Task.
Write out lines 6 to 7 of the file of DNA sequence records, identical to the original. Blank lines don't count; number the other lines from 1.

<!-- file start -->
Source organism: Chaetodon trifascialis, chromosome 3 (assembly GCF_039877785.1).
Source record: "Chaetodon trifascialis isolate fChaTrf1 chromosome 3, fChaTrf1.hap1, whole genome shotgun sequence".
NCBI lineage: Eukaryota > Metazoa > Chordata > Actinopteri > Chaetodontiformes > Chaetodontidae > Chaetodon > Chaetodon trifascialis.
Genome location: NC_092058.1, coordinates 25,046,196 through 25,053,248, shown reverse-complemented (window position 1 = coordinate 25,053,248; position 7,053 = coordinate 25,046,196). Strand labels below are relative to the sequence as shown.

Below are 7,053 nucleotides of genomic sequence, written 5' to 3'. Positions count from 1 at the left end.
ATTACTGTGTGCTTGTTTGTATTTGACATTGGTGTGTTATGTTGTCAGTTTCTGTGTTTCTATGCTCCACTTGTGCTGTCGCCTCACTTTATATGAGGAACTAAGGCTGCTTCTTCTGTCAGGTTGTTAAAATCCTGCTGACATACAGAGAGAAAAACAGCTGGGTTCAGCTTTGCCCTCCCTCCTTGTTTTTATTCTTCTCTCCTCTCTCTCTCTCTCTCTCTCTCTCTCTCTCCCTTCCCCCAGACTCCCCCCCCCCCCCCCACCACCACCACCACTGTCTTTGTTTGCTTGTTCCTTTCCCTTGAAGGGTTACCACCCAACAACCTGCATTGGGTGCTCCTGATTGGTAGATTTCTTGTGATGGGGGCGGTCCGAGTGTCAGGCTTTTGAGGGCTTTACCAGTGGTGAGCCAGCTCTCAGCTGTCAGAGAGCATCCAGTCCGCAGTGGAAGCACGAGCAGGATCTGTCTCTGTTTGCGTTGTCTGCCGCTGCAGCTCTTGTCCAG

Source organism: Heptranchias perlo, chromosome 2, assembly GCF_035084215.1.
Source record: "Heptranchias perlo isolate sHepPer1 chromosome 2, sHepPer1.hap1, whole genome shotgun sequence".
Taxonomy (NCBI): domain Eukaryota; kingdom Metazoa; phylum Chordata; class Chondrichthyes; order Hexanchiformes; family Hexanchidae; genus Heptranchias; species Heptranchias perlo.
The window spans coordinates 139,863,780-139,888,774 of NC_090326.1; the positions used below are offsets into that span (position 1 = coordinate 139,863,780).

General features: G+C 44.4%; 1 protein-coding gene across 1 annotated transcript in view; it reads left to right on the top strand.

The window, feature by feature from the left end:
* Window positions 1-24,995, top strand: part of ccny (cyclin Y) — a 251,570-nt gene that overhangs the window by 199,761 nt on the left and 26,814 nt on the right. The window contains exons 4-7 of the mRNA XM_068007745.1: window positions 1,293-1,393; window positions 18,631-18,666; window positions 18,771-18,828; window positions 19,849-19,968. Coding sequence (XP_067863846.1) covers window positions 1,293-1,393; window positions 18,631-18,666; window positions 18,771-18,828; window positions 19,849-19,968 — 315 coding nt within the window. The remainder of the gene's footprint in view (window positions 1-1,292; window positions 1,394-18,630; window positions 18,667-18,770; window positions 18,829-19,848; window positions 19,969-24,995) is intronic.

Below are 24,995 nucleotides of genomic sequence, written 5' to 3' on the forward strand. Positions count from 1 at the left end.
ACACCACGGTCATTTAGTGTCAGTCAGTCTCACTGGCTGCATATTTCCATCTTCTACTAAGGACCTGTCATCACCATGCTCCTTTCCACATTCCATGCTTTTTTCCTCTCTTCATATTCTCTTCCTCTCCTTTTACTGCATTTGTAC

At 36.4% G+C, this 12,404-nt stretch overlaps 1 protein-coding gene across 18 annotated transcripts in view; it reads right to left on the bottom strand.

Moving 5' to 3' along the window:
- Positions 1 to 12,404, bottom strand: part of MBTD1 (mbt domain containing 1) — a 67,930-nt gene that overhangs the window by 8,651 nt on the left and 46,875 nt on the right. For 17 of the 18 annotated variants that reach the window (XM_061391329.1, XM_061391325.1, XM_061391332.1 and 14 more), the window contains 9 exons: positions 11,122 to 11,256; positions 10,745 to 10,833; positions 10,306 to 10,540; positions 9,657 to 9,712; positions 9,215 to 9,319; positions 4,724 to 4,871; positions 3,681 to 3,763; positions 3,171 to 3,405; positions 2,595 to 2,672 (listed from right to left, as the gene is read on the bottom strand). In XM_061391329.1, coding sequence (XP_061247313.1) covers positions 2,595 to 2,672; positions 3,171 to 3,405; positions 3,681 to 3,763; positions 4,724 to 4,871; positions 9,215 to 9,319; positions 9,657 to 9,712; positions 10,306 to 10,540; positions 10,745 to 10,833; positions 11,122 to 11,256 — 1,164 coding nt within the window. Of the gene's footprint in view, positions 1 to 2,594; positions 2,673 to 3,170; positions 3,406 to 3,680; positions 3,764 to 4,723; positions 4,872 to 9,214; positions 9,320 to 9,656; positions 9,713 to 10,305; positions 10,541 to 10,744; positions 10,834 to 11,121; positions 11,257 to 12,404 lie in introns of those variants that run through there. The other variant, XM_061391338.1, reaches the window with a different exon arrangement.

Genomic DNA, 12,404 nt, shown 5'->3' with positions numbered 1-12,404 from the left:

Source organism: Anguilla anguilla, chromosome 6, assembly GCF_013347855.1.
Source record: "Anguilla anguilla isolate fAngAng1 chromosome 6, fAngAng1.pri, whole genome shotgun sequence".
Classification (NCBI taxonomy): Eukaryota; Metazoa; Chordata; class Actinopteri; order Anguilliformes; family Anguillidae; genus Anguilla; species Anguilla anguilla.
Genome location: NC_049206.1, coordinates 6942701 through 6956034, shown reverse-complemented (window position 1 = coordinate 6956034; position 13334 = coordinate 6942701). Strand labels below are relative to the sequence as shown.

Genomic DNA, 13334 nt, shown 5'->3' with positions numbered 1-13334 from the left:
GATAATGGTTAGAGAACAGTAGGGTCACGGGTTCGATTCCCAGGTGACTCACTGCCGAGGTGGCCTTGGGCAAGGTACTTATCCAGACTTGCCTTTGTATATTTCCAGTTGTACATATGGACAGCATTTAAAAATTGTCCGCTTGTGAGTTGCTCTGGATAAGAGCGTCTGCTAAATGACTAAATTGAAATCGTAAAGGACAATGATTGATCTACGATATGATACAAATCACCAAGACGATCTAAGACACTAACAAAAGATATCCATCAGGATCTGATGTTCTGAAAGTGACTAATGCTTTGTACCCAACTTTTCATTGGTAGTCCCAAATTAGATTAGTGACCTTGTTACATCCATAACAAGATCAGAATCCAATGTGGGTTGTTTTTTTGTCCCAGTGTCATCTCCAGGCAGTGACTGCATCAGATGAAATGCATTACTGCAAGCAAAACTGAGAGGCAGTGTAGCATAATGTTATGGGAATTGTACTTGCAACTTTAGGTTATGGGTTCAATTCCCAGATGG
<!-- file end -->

ATTACTGTGTGCTTGTTTGTATTTGACATTGGTGTGTTATGTTGTCAGTTTCTGTGTTTCTATGCTCCACTTGTGCTGTCGCCTCACTTTATATGAGGAACTAAGGCTGCTTCTTCTGTCAGGTTGTTAAAATCCTGCTGACATACAGAGAGAAAAACAGCTGGGTTCAGCTTTGCCCTCCCTCCTTGTTTTTATTCTTCTCTCCTCTCTCTCTCTCTCTCTCTCTCTCTCTCTCCCTTCCCCCAGACTCCCCCCCCCCCCCCCACCACCACCACCACTGTCTTTGTTTGCTTGTTCCTTTCCCTTGAAGGGTTACCACCCAACAACCTGCATTGGGTGCTCCTGATTGGTAGATTTCTTGTGATGGGGGCGGTCCGAGTGTCAGGCTTTTGAGGGCTTTACCAGTGGTGAGCCAGCTCTCAGCTGTCAGAGAGCATCCAGTCCGCAGTGGAAGCACGAGCAGGATCTGTCTCTGTTTGCGTTGTCTGCCGCTGCAGCTCTTGTCCAG

Source organism: Heptranchias perlo, chromosome 2, assembly GCF_035084215.1.